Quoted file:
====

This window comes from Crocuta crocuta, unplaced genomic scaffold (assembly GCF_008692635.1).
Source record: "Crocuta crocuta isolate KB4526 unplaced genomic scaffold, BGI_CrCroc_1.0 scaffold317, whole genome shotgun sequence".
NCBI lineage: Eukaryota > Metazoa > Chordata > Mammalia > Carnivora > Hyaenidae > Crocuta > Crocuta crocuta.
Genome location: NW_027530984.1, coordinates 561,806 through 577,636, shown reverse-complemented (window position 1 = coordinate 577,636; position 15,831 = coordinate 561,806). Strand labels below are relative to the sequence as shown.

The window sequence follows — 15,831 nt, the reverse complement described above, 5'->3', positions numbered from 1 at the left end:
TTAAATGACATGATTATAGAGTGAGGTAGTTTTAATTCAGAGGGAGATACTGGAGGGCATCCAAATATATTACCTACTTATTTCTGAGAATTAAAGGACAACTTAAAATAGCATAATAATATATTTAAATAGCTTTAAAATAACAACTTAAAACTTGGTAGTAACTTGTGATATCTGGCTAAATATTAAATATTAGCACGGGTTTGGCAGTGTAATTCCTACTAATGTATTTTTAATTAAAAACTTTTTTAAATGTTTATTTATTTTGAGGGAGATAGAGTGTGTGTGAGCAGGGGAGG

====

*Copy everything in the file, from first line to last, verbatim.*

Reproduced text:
This window comes from Crocuta crocuta, unplaced genomic scaffold (assembly GCF_008692635.1).
Source record: "Crocuta crocuta isolate KB4526 unplaced genomic scaffold, BGI_CrCroc_1.0 scaffold317, whole genome shotgun sequence".
NCBI lineage: Eukaryota > Metazoa > Chordata > Mammalia > Carnivora > Hyaenidae > Crocuta > Crocuta crocuta.
Genome location: NW_027530984.1, coordinates 561,806 through 577,636, shown reverse-complemented (window position 1 = coordinate 577,636; position 15,831 = coordinate 561,806). Strand labels below are relative to the sequence as shown.

The window sequence follows — 15,831 nt, the reverse complement described above, 5'->3', positions numbered from 1 at the left end:
TTAAATGACATGATTATAGAGTGAGGTAGTTTTAATTCAGAGGGAGATACTGGAGGGCATCCAAATATATTACCTACTTATTTCTGAGAATTAAAGGACAACTTAAAATAGCATAATAATATATTTAAATAGCTTTAAAATAACAACTTAAAACTTGGTAGTAACTTGTGATATCTGGCTAAATATTAAATATTAGCACGGGTTTGGCAGTGTAATTCCTACTAATGTATTTTTAATTAAAAACTTTTTTAAATGTTTATTTATTTTGAGGGAGATAGAGTGTGTGTGAGCAGGGGAGG